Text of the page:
World AIDS Day (WAD) takes place annually on 1 December and is a global day that raises awareness of the Human Immunodeficient Virus (HIV). HIV is a virus that attacks the immune system and over time, weakens it. If left untreated, it can cause Acquired Immune Deficiency Syndrome (AIDS).
The INTUIT team have just published a review paper in Frontiers in Public Health. The review was conducted by Emma Simpson, Richard Brown, Liz Sillence and Lynne Coventry at Northumbria University and analysed in collaboration with members of the wider INTUIT team.
World AIDS Day takes place on 1st December each year. It is an opportunity to remember the people who have died of AIDS-related illnesses, and to celebrate the progress made with treating HIV, and show support for people living with HIV.
The INTUIT team have just published new findings from a recent study. The study was led by Adrian Bussone, Simone Stumpf (City, University of London) and Bakita Kasadha (Terrence Higgins Trust) and evidenced that adults living with HIV view trust, privacy and security online in ways that are strongly linked to their own personal and digital identities.
We would like to thank Design Informatics at Edinburgh University for inviting us to join their webinar series on 29th April 2020. In our talk we described our collaborative and co-creative research practice within the INTUIT programme.
We would like to thank the Children’s HIV Association (CHIVA) and its Youth Committee (CYC) for inviting us to spend the day with them. We were asked to use the creative methods previously developed for participant engagement in INTUIT to prompt the CYC members to discuss the self-management of HIV in relation to wellbeing, and how young people self-report on this to healthcare professionals (HCPs).
In collaboration with the North East organisation Blue Sky Trust, researchers based at Northumbria University have signed up to become HIV Champions.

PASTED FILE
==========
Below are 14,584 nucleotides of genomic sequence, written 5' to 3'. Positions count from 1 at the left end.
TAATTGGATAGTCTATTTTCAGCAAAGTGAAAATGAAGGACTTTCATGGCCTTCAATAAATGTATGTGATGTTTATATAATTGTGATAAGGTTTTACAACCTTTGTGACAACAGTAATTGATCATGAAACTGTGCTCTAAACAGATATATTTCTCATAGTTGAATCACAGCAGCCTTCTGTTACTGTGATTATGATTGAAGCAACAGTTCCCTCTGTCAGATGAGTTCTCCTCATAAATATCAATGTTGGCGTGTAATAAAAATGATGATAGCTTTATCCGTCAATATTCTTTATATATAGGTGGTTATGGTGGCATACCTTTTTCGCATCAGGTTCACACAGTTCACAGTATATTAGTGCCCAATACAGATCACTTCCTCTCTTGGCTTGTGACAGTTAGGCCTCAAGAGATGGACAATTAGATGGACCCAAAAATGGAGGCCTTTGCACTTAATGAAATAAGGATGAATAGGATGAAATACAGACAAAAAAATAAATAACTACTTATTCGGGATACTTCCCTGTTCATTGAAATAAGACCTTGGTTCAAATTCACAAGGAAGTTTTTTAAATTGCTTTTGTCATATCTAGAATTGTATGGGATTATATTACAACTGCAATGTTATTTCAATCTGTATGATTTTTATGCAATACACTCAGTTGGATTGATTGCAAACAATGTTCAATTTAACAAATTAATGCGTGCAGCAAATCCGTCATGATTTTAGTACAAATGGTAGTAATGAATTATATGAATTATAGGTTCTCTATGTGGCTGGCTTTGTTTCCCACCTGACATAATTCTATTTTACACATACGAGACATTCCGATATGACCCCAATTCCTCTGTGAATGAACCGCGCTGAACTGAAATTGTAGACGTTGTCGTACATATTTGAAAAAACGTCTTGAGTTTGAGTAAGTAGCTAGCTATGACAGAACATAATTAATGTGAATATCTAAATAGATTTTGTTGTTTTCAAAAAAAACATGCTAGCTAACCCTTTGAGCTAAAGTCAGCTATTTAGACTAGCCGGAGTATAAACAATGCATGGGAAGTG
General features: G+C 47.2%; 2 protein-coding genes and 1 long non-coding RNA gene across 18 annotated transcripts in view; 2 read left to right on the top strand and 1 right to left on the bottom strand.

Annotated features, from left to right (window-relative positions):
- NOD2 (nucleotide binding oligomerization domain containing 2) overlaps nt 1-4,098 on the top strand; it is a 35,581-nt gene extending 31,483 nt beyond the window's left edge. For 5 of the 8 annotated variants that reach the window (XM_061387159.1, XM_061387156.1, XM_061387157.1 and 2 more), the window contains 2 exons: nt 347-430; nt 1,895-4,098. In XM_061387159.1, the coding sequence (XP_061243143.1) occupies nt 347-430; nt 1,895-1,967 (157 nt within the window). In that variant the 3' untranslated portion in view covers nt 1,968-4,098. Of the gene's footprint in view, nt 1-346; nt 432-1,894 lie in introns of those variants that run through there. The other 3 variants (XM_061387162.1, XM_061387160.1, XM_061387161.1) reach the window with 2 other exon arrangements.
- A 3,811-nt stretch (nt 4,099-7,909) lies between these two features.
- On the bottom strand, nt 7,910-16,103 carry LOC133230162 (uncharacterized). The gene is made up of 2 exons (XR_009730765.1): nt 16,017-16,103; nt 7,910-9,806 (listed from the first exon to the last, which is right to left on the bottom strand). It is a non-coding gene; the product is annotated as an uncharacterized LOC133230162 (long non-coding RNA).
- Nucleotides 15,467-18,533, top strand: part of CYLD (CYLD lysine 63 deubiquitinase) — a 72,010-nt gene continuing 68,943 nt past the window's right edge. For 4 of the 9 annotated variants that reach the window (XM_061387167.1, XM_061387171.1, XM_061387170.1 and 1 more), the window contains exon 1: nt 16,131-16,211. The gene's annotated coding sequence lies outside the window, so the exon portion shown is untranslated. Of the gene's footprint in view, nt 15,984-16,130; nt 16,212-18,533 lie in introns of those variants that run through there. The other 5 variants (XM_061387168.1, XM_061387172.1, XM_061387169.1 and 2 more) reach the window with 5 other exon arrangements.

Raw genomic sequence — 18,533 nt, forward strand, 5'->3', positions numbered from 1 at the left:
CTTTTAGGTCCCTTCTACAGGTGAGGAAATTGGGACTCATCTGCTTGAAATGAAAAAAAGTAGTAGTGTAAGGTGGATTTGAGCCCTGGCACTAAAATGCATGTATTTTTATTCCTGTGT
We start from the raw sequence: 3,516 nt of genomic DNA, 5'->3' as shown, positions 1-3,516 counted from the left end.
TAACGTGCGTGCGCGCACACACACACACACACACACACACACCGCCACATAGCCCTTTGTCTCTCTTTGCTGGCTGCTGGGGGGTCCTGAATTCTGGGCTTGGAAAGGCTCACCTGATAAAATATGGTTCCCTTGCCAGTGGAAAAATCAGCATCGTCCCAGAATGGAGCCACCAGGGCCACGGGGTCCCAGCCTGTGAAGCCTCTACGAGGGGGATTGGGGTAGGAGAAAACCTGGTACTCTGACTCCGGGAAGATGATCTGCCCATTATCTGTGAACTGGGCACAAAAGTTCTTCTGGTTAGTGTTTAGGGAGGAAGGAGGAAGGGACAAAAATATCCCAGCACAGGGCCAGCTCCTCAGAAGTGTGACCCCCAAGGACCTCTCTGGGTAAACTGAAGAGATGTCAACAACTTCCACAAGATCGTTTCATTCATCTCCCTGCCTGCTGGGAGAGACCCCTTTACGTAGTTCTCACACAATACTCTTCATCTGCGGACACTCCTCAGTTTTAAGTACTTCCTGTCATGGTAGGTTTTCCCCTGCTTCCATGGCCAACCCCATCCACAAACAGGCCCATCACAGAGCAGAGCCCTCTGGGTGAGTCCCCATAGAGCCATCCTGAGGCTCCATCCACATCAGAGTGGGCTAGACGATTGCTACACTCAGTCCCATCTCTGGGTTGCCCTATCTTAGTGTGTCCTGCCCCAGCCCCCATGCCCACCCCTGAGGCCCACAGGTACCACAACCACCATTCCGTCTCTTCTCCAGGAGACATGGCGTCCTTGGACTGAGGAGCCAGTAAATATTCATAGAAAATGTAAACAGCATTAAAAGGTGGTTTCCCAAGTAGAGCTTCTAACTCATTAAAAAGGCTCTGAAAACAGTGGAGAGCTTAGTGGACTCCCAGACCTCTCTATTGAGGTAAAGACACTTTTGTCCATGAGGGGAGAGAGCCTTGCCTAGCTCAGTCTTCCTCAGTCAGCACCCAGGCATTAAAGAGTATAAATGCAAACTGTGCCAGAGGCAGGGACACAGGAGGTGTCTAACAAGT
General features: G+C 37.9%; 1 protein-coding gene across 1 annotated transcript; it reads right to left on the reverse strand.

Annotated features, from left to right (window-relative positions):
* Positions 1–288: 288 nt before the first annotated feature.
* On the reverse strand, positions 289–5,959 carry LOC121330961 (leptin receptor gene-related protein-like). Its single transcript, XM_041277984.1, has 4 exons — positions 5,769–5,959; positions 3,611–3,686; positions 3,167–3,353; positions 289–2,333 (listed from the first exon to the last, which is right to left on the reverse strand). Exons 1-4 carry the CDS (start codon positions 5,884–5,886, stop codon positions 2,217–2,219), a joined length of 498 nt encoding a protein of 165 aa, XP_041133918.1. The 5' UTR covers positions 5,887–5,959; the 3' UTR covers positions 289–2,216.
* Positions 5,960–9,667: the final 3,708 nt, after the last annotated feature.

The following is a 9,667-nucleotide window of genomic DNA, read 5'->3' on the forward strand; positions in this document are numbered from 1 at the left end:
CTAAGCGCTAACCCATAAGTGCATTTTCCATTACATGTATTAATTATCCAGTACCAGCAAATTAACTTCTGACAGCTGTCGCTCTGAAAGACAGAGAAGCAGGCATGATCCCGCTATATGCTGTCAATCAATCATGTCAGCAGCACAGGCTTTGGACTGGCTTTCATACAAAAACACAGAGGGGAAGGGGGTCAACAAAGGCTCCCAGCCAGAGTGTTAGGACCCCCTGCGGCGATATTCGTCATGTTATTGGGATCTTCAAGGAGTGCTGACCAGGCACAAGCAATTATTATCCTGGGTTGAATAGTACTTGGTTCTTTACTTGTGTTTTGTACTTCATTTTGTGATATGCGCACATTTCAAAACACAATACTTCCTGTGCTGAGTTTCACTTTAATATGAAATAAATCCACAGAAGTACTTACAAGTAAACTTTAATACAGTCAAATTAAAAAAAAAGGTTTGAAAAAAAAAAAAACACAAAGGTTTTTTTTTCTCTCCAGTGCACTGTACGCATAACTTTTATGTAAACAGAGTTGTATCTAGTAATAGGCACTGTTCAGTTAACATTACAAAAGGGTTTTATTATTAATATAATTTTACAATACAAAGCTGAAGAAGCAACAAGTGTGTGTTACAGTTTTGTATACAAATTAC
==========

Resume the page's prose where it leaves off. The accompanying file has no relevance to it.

This summer, researchers based at Northumbria University and Terrence Higgins Trust have conducted a series of creative workshops that aimed to discuss self-care practices for living well with HIV and managing the condition.
This summer, researchers based at City, University of London have conducted interviews to understand how adults, living with HIV, share health information online.
This Spring, researchers from the five universities and representatives from our partnering organisations gathered together for the first INTUIT Strategic Advisory Board (SAB) meeting, which took place at City, University of London.
Having just joined the INTUIT project, I felt the need to reflect on a couple of events that shaped some of my thinking so far. Firstly, we have been working for the past month towards the launch of the project and key to this was the design of a logo and visual identity for INTUIT.
“We warmly welcome the launch of the INTUIT project which will make an important contribution to our knowledge of how to make best use of digital technologies whilst protecting the privacy of those living with HIV.” Deborah Gold, Chief Executive, NAT.
"The rapid digital technological changes that have already happened are already having profound effects on the way people live, individually and collectively." Dr John Baird, Digital Economy Theme Lead, EPSRC.